With another presidential election looming, the issue of marijuana reform at the federal level has seemingly become proof of potential Democratic candidates’ progressive credentials. For many, a Democratic candidate’s support of marijuana decriminalization shows their commitment to combating economic equality and unequal treatment of people of color in policing and the justice system.
“A Democrat who is not on board with legalization or addressing it in terms of repairing harms brought by prohibition for decades is going to have a tough time convincing any voter they’re serious about racial justice,” said Vincent M. Southerland, executive director of the Center on Race, Inequality and the Law at New York University Law School.
Justice for those who have suffered from prohibition
“It’s not enough to legalize marijuana at the federal level — we should also help those who have suffered due to its prohibition,” Mr. Booker said in a tweet.
Kirsten Gillibrand, Bernie Sanders, Elizabeth Warren and Kamala Harris are among the 2020 candidates in the Senate who also signed on as sponsors.
Even Beto O’Rourke, who is prone to dodging questions about controversial issues, has come out strongly in support of federal legalization. At his first outing as a presidential hopeful, in Keokuk, Iowa, he explained that his position is an issue of practicality and racial justice as the imprisonment rates for drug offenses are disproportionate among people of color.
“I say this as the father of a middle school student, where middle schools are one of the fastest growing markets for marijuana sales today,” he told a coffeehouse crowd. “In the black market, they do not ID — they do not care — as long as they can make that sale.”
The battleground states in the Midwest offer less progressive politics than the coastal states. Amy Klobuchar of Minnesota, who announced her bid in February, and Sherrod Brown of Ohio, who withdrew from the race this month, are opposed to federal legalization.
The position of Ms. Klobuchar, who aims to gain moderate voter support, is that individual states should be able to decide their own marijuana policy, rather than have it imposed from the federal level.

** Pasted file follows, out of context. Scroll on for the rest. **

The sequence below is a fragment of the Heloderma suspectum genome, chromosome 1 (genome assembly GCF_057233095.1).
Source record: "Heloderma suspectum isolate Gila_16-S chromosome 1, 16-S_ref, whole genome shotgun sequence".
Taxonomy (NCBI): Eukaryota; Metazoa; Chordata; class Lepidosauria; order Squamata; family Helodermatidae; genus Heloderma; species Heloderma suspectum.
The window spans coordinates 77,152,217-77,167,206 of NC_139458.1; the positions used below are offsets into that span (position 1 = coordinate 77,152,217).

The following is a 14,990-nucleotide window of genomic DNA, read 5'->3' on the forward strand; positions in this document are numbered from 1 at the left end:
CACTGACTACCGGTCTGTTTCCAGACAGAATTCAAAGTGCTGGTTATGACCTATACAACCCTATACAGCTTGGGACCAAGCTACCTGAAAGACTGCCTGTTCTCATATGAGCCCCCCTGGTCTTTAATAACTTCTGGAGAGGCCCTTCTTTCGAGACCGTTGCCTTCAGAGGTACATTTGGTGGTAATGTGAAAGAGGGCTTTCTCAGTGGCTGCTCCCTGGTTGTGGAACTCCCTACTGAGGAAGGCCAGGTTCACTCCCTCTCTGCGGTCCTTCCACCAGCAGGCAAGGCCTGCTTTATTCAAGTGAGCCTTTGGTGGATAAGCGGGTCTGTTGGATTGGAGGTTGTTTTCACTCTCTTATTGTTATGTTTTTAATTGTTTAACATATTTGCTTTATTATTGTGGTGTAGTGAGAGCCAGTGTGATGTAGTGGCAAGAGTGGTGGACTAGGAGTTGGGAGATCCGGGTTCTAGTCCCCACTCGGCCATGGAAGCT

In the 2015 referendum to legalize recreational marijuana, Ohio voters overwhelmingly defeated the proposal.
Mr. Brown said in 2018 that the jury could not conclusively determine whether marijuana was a “gateway” to harder drugs in other states who had legalized adult-use.
Meanwhile, opioid overdoses have plagued Midwestern states. But according to the National Institute on Drug Abuse, there is no strong link between cannabis and increased abuse of harder drugs. A JAMA Internal Medicine study showed last year that prescriptions for opioids fell nearly 15 percent in the states that legalized medical marijuana.
Growing support for legalization
Support for legalizing recreational marijuana has soared in polls since 2000 and shows little regional variation. High support among young adults under 35, whose disapproval of Mr. Trump is also greater than that of other age groups, is clearly of advantage to Democrats wanting to attract millennial voters.
Jonathan P. Caulkins, a professor at Carnegie Mellon University, said that support has also increased among African-Americans, who in the last 15 to 20 years shifted from opposing legalization to favoring it.
Kamala Harris, a former attorney general of California, who is black, is one of those who switched their position. In 2014, she considered adult-use legalization “irresponsible”. Nevertheless, it passed in a referendum two years later. By 2017, Ms. Harris hailed the war on drugs a failure and called it “a war on poor communities more than anything.”
Michigan was the first among Midwestern states to legalize recreational marijuana. Around the same time, Missouri, Oklahoma and Utah overwhelmingly voted in favor of medical marijuana and by now, 33 states and the District of Columbia have legalized it. New York and New Jersey could be the next states to approve legalization as Democrats are making gains in the state government.
While Democratic candidates are trying to capitalize on the support for legalization among their target demographics, Mr. Trump has been inconsistent on the matter. During the 2016 campaign, he claimed to support the states’ right to set their legalization policies, but appointing Jeff Sessions as attorney general signals the opposite. Yet last year, Mr. Trump suggested he could get behind a bipartisan bill introduced by Colorado Sen. Cory Gardner (R) and Ms. Warren that would prevent federal crackdown on state-licensed cannabis businesses.